A deadly serial pyromaniac is preying on young women in London's Soho district. Assigned to the case is a laconic deputy police investigator (Biggs) with a troubled history, a fondness for drink and haunted memories. When he meets a bartender (Haberland) in a Soho club who reminds him of someone from his past, the detective finds he is rapidly getting closer to the perpetrator of the horrific crimes.Written by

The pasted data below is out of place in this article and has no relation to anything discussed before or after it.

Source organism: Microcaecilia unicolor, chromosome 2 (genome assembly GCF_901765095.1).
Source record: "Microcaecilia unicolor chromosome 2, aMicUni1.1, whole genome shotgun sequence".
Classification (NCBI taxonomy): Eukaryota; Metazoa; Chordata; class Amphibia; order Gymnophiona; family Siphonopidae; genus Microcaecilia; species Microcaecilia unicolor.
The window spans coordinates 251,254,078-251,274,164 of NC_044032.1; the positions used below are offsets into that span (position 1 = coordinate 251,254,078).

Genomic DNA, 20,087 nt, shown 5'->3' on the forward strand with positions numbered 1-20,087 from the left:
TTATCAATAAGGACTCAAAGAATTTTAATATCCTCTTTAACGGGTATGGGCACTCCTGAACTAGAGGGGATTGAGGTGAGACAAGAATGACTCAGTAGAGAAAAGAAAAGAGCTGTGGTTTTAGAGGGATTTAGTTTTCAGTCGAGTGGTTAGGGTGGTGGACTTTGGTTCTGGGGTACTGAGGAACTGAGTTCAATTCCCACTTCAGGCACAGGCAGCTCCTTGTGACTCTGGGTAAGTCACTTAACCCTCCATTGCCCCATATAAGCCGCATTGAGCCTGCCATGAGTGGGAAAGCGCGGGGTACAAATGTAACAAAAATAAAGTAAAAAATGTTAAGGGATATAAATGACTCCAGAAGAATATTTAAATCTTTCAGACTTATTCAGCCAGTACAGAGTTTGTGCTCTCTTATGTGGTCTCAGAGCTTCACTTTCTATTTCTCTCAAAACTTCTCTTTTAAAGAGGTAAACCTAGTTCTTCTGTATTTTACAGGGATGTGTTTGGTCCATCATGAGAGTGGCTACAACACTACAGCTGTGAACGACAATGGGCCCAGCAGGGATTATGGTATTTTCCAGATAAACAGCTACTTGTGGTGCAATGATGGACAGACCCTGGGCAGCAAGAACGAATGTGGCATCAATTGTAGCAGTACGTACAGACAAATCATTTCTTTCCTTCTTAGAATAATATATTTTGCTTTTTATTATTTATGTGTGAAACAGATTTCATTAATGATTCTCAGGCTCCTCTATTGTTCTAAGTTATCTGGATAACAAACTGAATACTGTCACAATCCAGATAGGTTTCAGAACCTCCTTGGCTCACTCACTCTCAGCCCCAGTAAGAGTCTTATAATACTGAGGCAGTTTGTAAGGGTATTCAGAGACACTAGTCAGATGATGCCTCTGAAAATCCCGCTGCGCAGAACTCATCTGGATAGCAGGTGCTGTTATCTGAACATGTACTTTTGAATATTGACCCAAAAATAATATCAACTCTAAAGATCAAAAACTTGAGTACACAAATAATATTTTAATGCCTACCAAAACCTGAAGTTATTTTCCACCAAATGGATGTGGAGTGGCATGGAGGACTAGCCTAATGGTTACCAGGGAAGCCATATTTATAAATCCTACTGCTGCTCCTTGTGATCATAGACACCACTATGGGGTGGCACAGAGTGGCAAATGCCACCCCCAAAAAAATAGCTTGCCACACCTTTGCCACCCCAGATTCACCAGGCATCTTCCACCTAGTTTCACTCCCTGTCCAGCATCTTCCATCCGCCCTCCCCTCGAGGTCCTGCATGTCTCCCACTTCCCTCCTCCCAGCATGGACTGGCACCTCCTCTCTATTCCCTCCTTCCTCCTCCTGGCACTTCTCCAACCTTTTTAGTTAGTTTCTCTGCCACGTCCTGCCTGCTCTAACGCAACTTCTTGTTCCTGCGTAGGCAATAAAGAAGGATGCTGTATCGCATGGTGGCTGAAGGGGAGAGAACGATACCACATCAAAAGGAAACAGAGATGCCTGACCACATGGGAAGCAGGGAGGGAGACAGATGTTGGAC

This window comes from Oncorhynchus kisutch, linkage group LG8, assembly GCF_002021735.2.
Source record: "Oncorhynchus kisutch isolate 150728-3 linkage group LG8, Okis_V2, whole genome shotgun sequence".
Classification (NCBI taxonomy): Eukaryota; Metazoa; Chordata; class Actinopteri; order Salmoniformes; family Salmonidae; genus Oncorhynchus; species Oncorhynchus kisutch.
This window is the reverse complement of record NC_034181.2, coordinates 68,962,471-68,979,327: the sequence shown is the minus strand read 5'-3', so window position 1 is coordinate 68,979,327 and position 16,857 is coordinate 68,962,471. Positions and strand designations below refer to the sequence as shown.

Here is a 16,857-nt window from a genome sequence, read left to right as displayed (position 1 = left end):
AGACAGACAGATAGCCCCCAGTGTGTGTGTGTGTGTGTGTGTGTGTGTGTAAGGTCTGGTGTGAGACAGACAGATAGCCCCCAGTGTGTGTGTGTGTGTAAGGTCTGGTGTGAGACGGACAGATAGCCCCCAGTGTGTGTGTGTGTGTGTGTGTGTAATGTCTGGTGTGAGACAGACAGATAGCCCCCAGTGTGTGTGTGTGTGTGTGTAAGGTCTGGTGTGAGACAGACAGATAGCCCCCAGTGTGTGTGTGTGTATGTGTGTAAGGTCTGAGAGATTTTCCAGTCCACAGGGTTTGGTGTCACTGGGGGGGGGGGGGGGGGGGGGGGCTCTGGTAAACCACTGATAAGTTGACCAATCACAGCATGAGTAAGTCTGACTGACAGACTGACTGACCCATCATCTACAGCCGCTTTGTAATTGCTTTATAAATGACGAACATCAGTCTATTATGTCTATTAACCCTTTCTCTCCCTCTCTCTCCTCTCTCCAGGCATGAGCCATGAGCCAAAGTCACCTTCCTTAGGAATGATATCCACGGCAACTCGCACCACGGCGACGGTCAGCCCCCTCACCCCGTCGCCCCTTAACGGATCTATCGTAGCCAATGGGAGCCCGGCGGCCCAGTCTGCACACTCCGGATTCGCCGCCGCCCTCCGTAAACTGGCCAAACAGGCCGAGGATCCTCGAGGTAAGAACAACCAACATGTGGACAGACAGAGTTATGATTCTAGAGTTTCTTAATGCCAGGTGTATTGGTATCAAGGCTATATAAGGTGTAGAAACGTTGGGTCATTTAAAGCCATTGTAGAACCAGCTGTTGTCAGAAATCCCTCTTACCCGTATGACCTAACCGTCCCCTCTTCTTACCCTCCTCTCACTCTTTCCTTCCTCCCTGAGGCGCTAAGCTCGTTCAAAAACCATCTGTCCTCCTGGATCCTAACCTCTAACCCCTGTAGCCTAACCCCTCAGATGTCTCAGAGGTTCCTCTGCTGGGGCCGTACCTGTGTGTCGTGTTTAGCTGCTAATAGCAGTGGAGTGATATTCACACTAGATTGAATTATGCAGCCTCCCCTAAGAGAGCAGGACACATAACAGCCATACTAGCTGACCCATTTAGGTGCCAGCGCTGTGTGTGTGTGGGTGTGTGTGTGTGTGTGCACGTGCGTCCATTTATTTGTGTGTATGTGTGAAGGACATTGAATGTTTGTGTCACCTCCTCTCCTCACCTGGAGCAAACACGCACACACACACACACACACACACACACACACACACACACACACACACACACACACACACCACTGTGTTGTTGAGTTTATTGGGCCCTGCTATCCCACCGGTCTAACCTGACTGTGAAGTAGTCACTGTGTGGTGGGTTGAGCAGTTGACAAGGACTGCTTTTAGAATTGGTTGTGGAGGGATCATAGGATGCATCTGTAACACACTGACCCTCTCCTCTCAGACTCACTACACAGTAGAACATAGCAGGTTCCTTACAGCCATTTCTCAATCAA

I was going to give this a seven, but after re-watching it with the director's commentary I give it an eight. Its VERY hard to believe that it was made for £5000... it certainly doesn't look, feel or sound like so cheap a project. It doesn't have the 'floating fuzziness' of other DV features I've seen (this may be, as the commentary suggests, because some of it is film?) Whilst the performances are occasionally creaky and the exposition filled with ellipses, it manages to make a merit of its weaknesses as it moves further and further into willing abstraction. Its ultimately a film all about Mood and, in a way that belies its budget, it makes its tight-framed abstract photography, eerie score/sound design and thoroughly non-linear approach to its narrative its strength. The result is similar to the style of Don't Look Now, both use the flimsiest of thriller conventions (and this one is pretty weak) to launch off into fairly abstract film making territory. A masterpiece it is certainly not, but as a no-budget B-film, I found it remarkable. Confident enough in itself to relish its slow dark mood in the face of narrative necessity, film students take hope here.
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